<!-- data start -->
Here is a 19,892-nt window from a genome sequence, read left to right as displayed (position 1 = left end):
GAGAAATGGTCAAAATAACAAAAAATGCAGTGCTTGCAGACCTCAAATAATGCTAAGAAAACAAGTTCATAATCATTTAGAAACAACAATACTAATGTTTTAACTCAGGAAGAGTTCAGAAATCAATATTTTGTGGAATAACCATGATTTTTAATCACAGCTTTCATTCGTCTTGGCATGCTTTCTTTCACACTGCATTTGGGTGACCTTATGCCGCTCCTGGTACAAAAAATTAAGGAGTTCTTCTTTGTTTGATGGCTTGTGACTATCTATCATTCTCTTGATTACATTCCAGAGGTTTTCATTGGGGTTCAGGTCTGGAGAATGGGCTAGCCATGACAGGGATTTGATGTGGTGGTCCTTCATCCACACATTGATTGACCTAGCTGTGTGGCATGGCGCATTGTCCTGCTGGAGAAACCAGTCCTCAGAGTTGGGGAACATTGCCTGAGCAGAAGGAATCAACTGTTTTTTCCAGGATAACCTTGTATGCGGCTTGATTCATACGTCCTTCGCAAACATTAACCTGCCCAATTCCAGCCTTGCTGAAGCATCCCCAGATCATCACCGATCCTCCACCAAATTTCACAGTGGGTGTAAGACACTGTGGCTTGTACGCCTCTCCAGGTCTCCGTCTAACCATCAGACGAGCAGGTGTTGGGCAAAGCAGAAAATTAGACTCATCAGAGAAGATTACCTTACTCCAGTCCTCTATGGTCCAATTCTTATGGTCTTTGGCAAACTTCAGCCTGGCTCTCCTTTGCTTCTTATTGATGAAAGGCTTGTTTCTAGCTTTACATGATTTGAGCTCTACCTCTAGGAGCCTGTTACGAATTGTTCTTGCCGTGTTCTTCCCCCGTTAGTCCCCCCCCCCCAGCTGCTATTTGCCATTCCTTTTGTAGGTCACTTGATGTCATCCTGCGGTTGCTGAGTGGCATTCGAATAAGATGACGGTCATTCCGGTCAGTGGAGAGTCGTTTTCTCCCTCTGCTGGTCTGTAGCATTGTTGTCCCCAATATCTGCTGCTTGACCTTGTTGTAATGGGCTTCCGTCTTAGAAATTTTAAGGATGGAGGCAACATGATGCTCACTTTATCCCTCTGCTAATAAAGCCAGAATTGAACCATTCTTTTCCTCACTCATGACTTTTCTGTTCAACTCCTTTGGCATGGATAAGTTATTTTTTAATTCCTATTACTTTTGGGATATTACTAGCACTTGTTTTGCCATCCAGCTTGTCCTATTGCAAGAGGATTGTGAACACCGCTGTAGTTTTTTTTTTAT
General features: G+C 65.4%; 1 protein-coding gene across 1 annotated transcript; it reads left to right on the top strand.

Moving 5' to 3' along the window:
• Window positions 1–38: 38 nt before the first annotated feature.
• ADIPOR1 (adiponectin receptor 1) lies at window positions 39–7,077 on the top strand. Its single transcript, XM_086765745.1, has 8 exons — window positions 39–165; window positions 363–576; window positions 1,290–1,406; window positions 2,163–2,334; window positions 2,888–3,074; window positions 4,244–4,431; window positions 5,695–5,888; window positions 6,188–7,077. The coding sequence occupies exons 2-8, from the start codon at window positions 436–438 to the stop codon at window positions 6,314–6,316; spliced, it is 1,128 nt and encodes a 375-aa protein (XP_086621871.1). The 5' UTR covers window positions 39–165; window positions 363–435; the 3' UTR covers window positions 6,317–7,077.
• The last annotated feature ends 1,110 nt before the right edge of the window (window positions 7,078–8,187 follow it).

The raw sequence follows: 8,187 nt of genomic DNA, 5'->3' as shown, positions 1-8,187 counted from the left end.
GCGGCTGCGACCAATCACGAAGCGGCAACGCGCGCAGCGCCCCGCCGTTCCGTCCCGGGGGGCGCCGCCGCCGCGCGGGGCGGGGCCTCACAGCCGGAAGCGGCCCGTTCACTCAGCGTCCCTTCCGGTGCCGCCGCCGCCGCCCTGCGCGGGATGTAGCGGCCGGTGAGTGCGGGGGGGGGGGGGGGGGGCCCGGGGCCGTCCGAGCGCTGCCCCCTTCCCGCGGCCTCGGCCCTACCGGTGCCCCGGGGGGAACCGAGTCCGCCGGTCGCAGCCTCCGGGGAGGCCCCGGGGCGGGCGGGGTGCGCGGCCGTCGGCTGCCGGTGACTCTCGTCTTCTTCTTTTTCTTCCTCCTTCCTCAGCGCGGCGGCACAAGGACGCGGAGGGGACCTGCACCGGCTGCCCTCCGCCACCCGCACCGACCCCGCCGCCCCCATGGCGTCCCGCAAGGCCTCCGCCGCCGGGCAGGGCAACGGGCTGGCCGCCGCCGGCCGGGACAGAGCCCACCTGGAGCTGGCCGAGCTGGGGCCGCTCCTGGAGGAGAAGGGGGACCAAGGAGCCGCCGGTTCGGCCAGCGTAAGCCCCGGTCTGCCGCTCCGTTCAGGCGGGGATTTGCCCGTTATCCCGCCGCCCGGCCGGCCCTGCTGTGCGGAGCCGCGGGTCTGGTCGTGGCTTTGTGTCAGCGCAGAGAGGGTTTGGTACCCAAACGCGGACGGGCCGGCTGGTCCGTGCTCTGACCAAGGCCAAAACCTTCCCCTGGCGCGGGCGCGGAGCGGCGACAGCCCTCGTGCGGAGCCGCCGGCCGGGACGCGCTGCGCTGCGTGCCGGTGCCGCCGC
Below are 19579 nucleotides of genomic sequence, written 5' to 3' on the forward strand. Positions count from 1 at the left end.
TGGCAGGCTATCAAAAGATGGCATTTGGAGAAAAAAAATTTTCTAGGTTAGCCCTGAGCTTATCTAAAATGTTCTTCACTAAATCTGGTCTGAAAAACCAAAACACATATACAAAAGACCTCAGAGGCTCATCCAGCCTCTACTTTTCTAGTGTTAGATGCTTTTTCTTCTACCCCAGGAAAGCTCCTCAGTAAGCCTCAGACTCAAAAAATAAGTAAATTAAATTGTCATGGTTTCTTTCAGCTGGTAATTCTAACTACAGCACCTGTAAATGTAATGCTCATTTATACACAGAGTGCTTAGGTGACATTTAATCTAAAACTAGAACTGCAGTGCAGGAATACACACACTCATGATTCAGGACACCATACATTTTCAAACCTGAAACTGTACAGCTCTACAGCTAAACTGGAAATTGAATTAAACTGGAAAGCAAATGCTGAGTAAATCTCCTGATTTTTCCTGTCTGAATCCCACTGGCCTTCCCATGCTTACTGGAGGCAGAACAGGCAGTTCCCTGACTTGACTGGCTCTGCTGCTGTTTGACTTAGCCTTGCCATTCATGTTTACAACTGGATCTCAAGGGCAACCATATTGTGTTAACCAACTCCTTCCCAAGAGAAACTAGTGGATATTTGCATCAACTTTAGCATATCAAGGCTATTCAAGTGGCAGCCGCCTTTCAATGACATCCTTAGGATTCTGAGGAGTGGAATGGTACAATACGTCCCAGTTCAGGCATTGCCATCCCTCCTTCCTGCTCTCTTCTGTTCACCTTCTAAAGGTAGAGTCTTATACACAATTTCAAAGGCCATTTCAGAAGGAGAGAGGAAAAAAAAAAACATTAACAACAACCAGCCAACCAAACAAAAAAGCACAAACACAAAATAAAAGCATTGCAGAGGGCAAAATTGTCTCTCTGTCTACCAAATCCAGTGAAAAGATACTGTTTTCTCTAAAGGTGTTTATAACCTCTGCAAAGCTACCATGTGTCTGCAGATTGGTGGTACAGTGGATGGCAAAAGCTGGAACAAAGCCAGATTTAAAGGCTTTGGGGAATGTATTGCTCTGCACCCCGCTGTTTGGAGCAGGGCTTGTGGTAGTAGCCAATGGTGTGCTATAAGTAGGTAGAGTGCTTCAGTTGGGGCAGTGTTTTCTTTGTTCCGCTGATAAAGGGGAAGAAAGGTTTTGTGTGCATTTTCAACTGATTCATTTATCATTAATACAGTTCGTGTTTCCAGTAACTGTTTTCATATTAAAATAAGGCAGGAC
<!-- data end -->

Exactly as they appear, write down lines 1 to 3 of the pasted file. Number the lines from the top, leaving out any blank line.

Here is a 19,892-nt window from a genome sequence, read left to right as displayed (position 1 = left end):
GAGAAATGGTCAAAATAACAAAAAATGCAGTGCTTGCAGACCTCAAATAATGCTAAGAAAACAAGTTCATAATCATTTAGAAACAACAATACTAATGTTTTAACTCAGGAAGAGTTCAGAAATCAATATTTTGTGGAATAACCATGATTTTTAATCACAGCTTTCATTCGTCTTGGCATGCTTTCTTTCACACTGCATTTGGGTGACCTTATGCCGCTCCTGGTACAAAAAATTAAGGAGTTCTTCTTTGTTTGATGGCTTGTGACTATCTATCATTCTCTTGATTACATTCCAGAGGTTTTCATTGGGGTTCAGGTCTGGAGAATGGGCTAGCCATGACAGGGATTTGATGTGGTGGTCCTTCATCCACACATTGATTGACCTAGCTGTGTGGCATGGCGCATTGTCCTGCTGGAGAAACCAGTCCTCAGAGTTGGGGAACATTGCCTGAGCAGAAGGAATCAACTGTTTTTTCCAGGATAACCTTGTATGCGGCTTGATTCATACGTCCTTCGCAAACATTAACCTGCCCAATTCCAGCCTTGCTGAAGCATCCCCAGATCATCACCGATCCTCCACCAAATTTCACAGTGGGTGTAAGACACTGTGGCTTGTACGCCTCTCCAGGTCTCCGTCTAACCATCAGACGAGCAGGTGTTGGGCAAAGCAGAAAATTAGACTCATCAGAGAAGATTACCTTACTCCAGTCCTCTATGGTCCAATTCTTATGGTCTTTGGCAAACTTCAGCCTGGCTCTCCTTTGCTTCTTATTGATGAAAGGCTTGTTTCTAGCTTTACATGATTTGAGCTCTACCTCTAGGAGCCTGTTACGAATTGTTCTTGCCGTGTTCTTCCCCCGTTAGTCCCCCCCCCCCAGCTGCTATTTGCCATTCCTTTTGTAGGTCACTTGATGTCATCCTGCGGTTGCTGAGTGGCATTCGAATAAGATGACGGTCATTCCGGTCAGTGGAGAGTCGTTTTCTCCCTCTGCTGGTCTGTAGCATTGTTGTCCCCAATATCTGCTGCTTGACCTTGTTGTAATGGGCTTCCGTCTTAGAAATTTTAAGGATGGAGGCAACATGATGCTCACTTTATCCCTCTGCTAATAAAGCCAGAATTGAACCATTCTTTTCCTCACTCATGACTTTTCTGTTCAACTCCTTTGGCATGGATAAGTTATTTTTTAATTCCTATTACTTTTGGGATATTACTAGCACTTGTTTTGCCATCCAGCTTGTCCTATTGCAAGAGGATTGTGAACACCGCTGTAGTTTTTTTTTTAT
General features: G+C 65.4%; 1 protein-coding gene across 1 annotated transcript; it reads left to right on the top strand.